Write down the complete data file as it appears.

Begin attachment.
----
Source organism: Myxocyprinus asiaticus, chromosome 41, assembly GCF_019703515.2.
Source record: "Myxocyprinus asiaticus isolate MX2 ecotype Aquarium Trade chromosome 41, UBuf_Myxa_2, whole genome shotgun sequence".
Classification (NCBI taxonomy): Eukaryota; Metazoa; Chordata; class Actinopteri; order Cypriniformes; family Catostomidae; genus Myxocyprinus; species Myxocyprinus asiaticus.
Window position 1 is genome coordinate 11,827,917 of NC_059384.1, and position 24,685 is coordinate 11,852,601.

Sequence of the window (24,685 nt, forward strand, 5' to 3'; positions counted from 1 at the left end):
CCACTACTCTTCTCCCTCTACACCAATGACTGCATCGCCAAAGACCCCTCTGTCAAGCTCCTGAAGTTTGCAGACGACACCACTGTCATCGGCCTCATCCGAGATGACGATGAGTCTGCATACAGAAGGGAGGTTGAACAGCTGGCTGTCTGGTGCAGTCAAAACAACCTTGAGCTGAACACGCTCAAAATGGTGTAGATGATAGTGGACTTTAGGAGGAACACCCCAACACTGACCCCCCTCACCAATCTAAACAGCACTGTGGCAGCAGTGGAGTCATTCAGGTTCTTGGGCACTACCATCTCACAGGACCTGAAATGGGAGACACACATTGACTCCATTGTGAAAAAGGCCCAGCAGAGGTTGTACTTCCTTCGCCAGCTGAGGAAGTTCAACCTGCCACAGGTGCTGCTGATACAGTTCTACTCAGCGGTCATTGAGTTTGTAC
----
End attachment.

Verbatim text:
Source organism: Myxocyprinus asiaticus, chromosome 41, assembly GCF_019703515.2.
Source record: "Myxocyprinus asiaticus isolate MX2 ecotype Aquarium Trade chromosome 41, UBuf_Myxa_2, whole genome shotgun sequence".
Classification (NCBI taxonomy): Eukaryota; Metazoa; Chordata; class Actinopteri; order Cypriniformes; family Catostomidae; genus Myxocyprinus; species Myxocyprinus asiaticus.
Window position 1 is genome coordinate 11,827,917 of NC_059384.1, and position 24,685 is coordinate 11,852,601.

Sequence of the window (24,685 nt, forward strand, 5' to 3'; positions counted from 1 at the left end):
CCACTACTCTTCTCCCTCTACACCAATGACTGCATCGCCAAAGACCCCTCTGTCAAGCTCCTGAAGTTTGCAGACGACACCACTGTCATCGGCCTCATCCGAGATGACGATGAGTCTGCATACAGAAGGGAGGTTGAACAGCTGGCTGTCTGGTGCAGTCAAAACAACCTTGAGCTGAACACGCTCAAAATGGTGTAGATGATAGTGGACTTTAGGAGGAACACCCCAACACTGACCCCCCTCACCAATCTAAACAGCACTGTGGCAGCAGTGGAGTCATTCAGGTTCTTGGGCACTACCATCTCACAGGACCTGAAATGGGAGACACACATTGACTCCATTGTGAAAAAGGCCCAGCAGAGGTTGTACTTCCTTCGCCAGCTGAGGAAGTTCAACCTGCCACAGGTGCTGCTGATACAGTTCTACTCAGCGGTCATTGAGTTTGTAC